posted by duien at 11:43 AM on November 20, 2010

Also, be sure to pick up a few rolls of everything you are considering shooting in Kenya and shoot them this weekend. Then process them over the next few days. Don't bring new film you've never shot before on a trip like that.

Something I really liked about Tri-X is that you can fairly safely shoot it at ISO400 without a meter. It takes a little practice, but eyeballing exposure isn't that hard and Tri-X is very forgiving.
posted by b1tr0t at 11:51 AM on November 20, 2010

If you're looking to save some money, Arista Premium 400 from Freestyle Photographic is rebranded Tri-X.
posted by Lorin at 11:52 AM on November 20, 2010

I've always been a big fan of Ilford b/w films, too.
posted by Thorzdad at 1:02 PM on November 20, 2010

It's usually sunny in Kenya, right? Get a slow film like Fuji Acros or SS. You'll still be able to get fast shutter speeds with reasonable apertures. Slow film brings out a wider range of grey values and has better resolution. The 100-speed rating for a lot of these films is optimistic; shoot at 50 and you'll get better results.

You'll still want to bring a fast film to shoot in low light. I prefer Tri-X over HP5 by a long shot, and it pushes to 800 really well.
posted by scose at 3:18 PM on November 20, 2010

Ilford has gorgeous film. For color, I'm ridiculously fond of Fuji Superia 800... you'll get grain, but it's very pretty. For b&w, as said above, Tri-X is very good but I find it a bit more contrast-y than TMAX, but it might depend on your camera & developing. Have lots of fun - no matter what you bring, you'll have some amazing photos at the end.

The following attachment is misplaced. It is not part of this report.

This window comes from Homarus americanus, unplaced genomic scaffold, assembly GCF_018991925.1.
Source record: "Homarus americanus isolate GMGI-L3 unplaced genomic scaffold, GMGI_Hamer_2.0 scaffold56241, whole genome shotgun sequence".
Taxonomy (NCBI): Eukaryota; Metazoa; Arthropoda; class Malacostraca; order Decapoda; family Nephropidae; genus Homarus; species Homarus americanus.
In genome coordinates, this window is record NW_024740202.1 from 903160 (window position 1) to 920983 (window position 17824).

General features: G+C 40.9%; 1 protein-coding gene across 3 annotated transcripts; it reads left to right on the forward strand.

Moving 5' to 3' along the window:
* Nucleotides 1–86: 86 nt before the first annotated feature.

posted by lyra4 at 3:44 PM on November 20, 2010

After Agfa went under I waiver between Neopan and Tri-X 400 developed in Rodinal, but depending on how much time before you leave and whether you want to try it, Adox has re-introduced Agfa APX.
posted by squeak at 7:44 PM on November 20, 2010

I love Tri-X, at 400 it is forgiving but shoot it and develop it at 250 for beautiful tonality and nice contrast.

Apart from that I use Acros 100 for well lit architecture shots and Neopan 1600 for those really low light moments.
posted by hardcode at 4:22 AM on November 21, 2010

Thanks for all the suggestions. As the film shooting is going to be a secondary experiment I am thinking I may try and source a number of different kinds of film and shoot them all to see how I feel about them for the future.

Thanks for all the tips about shooting at different ratings. However I am still beginning with film and thus have to rely on my local photo shop to develop them. Next step is to learn to develop myself so I can try out pushing and pulling.